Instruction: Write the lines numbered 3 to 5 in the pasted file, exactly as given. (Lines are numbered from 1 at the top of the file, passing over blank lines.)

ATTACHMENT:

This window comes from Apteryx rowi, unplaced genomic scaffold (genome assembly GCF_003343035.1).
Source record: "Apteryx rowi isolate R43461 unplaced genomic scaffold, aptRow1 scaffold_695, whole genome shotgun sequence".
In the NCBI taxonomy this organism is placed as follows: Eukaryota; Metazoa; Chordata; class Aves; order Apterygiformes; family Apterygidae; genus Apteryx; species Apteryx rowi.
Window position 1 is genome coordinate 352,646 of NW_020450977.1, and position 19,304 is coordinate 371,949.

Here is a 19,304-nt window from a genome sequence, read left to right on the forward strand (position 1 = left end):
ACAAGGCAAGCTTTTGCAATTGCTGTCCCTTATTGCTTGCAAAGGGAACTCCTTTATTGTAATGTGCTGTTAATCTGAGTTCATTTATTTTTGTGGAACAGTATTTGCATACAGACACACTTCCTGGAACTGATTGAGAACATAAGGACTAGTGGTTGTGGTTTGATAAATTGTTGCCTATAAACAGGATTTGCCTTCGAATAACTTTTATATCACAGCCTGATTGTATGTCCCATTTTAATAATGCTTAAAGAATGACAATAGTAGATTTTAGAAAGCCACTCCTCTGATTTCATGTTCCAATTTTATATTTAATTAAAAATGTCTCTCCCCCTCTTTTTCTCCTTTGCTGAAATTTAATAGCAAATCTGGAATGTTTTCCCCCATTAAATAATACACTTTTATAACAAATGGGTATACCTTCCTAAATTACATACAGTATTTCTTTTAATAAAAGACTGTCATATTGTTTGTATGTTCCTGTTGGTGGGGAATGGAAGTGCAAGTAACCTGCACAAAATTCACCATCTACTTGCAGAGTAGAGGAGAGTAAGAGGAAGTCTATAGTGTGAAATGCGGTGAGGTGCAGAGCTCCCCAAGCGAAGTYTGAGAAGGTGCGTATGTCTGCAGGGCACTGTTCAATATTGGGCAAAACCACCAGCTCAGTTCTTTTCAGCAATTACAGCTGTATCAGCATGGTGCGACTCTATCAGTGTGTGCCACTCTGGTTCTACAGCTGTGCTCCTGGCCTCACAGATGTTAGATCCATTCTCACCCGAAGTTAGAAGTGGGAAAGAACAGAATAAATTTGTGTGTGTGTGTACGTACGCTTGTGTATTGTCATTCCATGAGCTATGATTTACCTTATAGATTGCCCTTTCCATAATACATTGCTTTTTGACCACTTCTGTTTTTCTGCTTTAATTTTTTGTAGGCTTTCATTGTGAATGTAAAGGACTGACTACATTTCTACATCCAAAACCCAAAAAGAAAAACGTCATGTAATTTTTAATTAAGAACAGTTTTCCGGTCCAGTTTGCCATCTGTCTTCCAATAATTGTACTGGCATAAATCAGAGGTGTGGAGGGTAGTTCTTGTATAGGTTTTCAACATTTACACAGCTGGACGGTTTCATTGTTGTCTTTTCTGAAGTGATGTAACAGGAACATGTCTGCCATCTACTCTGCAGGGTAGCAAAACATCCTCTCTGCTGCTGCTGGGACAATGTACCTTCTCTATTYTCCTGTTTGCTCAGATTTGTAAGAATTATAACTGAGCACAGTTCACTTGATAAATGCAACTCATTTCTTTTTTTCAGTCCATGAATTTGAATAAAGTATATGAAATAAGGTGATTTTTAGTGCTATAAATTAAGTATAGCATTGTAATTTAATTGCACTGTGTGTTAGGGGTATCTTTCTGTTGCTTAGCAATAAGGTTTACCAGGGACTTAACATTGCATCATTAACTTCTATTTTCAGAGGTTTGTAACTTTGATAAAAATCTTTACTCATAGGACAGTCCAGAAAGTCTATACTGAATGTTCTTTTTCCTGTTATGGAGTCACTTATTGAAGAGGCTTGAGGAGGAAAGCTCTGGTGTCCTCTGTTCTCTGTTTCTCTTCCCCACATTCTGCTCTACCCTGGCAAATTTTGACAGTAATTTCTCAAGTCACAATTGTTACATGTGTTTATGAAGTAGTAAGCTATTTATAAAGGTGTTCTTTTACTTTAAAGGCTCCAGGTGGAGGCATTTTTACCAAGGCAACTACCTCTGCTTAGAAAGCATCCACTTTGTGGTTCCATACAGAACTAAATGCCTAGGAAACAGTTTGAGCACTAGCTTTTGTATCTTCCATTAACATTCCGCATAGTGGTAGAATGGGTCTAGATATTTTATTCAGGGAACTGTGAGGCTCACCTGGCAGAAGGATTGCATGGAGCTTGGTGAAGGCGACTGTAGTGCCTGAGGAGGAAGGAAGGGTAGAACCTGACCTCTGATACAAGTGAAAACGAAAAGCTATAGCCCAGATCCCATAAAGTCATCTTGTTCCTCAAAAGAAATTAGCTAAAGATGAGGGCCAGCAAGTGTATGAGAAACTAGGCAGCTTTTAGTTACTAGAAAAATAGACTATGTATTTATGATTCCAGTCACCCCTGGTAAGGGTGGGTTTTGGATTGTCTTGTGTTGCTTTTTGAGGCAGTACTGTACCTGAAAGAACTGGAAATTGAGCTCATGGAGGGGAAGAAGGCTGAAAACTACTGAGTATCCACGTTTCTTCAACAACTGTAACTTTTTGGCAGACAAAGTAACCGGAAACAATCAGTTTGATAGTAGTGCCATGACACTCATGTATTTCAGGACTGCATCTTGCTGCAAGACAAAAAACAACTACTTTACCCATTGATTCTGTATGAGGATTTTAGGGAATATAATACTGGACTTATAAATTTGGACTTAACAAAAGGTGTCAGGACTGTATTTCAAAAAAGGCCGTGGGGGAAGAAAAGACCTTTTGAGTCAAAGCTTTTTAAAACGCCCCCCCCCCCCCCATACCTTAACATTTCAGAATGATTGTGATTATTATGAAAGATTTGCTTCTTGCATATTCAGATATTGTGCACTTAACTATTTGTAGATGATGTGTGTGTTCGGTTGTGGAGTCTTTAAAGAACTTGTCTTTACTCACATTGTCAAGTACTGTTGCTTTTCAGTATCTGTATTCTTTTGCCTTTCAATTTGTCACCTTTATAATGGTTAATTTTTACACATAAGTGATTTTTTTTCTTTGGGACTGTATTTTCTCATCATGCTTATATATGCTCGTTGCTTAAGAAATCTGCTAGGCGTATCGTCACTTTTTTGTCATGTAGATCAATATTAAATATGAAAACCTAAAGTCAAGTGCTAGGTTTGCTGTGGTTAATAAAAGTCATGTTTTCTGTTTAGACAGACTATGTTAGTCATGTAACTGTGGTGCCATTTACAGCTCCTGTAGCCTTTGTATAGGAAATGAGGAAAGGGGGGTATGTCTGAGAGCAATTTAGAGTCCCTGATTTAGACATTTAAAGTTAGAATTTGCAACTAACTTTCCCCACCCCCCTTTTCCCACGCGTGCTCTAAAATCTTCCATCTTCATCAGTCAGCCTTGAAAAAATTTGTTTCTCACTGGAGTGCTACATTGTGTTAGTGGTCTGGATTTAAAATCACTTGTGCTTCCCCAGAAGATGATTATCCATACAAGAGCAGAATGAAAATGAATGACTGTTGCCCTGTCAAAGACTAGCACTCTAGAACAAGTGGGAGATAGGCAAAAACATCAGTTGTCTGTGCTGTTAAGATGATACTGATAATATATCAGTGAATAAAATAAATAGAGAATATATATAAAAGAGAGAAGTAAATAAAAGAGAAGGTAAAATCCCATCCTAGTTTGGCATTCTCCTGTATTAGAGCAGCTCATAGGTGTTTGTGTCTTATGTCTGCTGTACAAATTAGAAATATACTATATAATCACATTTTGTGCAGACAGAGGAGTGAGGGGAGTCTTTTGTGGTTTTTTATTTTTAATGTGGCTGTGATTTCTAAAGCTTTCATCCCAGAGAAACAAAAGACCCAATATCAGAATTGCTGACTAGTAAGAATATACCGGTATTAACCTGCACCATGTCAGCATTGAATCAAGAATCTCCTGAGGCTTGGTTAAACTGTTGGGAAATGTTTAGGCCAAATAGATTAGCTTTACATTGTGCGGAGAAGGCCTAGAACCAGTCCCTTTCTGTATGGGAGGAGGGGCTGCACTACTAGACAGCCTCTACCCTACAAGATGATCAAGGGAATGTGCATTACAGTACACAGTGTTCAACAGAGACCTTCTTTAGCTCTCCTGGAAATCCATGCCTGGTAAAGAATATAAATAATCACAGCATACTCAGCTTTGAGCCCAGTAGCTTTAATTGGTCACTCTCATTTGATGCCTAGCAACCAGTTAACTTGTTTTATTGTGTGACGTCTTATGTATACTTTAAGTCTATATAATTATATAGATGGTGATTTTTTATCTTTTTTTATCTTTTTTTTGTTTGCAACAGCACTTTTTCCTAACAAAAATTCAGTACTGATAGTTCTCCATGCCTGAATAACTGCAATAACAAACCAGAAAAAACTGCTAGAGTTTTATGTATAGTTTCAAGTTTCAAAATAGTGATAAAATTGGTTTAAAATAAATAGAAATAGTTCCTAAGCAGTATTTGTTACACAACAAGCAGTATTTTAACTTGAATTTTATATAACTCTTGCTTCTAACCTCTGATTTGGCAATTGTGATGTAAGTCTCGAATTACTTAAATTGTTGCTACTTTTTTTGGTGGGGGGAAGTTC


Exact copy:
In the NCBI taxonomy this organism is placed as follows: Eukaryota; Metazoa; Chordata; class Aves; order Apterygiformes; family Apterygidae; genus Apteryx; species Apteryx rowi.
Window position 1 is genome coordinate 352,646 of NW_020450977.1, and position 19,304 is coordinate 371,949.

Here is a 19,304-nt window from a genome sequence, read left to right on the forward strand (position 1 = left end):